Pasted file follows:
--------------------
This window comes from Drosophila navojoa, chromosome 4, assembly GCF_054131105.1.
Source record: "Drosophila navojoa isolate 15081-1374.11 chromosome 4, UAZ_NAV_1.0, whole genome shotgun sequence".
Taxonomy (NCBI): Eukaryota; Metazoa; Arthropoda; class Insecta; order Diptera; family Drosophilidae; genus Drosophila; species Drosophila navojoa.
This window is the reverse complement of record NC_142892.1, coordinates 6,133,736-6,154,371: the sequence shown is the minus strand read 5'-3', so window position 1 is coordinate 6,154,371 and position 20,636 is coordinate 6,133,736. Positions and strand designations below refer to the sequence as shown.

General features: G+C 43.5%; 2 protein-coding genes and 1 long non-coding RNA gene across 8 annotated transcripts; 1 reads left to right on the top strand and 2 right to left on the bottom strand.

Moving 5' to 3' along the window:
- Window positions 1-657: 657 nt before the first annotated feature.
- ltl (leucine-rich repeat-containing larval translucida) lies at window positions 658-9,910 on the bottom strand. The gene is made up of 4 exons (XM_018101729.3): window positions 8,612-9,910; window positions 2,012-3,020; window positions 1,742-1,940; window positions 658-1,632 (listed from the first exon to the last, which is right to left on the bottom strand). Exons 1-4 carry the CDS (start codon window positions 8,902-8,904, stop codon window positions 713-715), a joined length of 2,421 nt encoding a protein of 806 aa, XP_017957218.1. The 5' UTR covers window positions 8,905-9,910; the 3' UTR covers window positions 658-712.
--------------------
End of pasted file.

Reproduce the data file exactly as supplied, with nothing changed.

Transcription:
This window comes from Drosophila navojoa, chromosome 4, assembly GCF_054131105.1.
Source record: "Drosophila navojoa isolate 15081-1374.11 chromosome 4, UAZ_NAV_1.0, whole genome shotgun sequence".
Taxonomy (NCBI): Eukaryota; Metazoa; Arthropoda; class Insecta; order Diptera; family Drosophilidae; genus Drosophila; species Drosophila navojoa.
This window is the reverse complement of record NC_142892.1, coordinates 6,133,736-6,154,371: the sequence shown is the minus strand read 5'-3', so window position 1 is coordinate 6,154,371 and position 20,636 is coordinate 6,133,736. Positions and strand designations below refer to the sequence as shown.

General features: G+C 43.5%; 2 protein-coding genes and 1 long non-coding RNA gene across 8 annotated transcripts; 1 reads left to right on the top strand and 2 right to left on the bottom strand.

Moving 5' to 3' along the window:
- Window positions 1-657: 657 nt before the first annotated feature.
- ltl (leucine-rich repeat-containing larval translucida) lies at window positions 658-9,910 on the bottom strand. The gene is made up of 4 exons (XM_018101729.3): window positions 8,612-9,910; window positions 2,012-3,020; window positions 1,742-1,940; window positions 658-1,632 (listed from the first exon to the last, which is right to left on the bottom strand). Exons 1-4 carry the CDS (start codon window positions 8,902-8,904, stop codon window positions 713-715), a joined length of 2,421 nt encoding a protein of 806 aa, XP_017957218.1. The 5' UTR covers window positions 8,905-9,910; the 3' UTR covers window positions 658-712.